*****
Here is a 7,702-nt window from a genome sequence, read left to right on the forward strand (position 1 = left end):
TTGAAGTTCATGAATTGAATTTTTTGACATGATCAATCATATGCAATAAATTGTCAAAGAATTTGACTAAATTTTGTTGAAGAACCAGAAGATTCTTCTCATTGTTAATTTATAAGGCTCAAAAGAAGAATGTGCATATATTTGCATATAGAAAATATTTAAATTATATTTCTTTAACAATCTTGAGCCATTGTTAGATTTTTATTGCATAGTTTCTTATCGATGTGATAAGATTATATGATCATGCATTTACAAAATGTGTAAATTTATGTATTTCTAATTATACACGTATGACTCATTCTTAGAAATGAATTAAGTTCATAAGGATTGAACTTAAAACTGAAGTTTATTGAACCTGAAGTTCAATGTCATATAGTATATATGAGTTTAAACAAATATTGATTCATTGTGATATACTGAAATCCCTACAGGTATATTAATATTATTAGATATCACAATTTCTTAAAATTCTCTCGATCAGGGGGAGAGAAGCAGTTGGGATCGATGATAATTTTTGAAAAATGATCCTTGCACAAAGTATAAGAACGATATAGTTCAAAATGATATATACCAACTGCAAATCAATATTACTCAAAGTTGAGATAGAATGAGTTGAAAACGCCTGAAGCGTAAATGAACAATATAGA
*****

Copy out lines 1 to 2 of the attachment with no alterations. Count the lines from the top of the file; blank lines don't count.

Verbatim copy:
Here is a 7,702-nt window from a genome sequence, read left to right on the forward strand (position 1 = left end):
TTGAAGTTCATGAATTGAATTTTTTGACATGATCAATCATATGCAATAAATTGTCAAAGAATTTGACTAAATTTTGTTGAAGAACCAGAAGATTCTTCTCATTGTTAATTTATAAGGCTCAAAAGAAGAATGTGCATATATTTGCATATAGAAAATATTTAAATTATATTTCTTTAACAATCTTGAGCCATTGTTAGATTTTTATTGCATAGTTTCTTATCGATGTGATAAGATTATATGATCATGCATTTACAAAATGTGTAAATTTATGTATTTCTAATTATACACGTATGACTCATTCTTAGAAATGAATTAAGTTCATAAGGATTGAACTTAAAACTGAAGTTTATTGAACCTGAAGTTCAATGTCATATAGTATATATGAGTTTAAACAAATATTGATTCATTGTGATATACTGAAATCCCTACAGGTATATTAATATTATTAGATATCACAATTTCTTAAAATTCTCTCGATCAGGGGGAGAGAAGCAGTTGGGATCGATGATAATTTTTGAAAAATGATCCTTGCACAAAGTATAAGAACGATATAGTTCAAAATGATATATACCAACTGCAAATCAATATTACTCAAAGTTGAGATAGAATGAGTTGAAAACGCCTGAAGCGTAAATGAACAATATAGA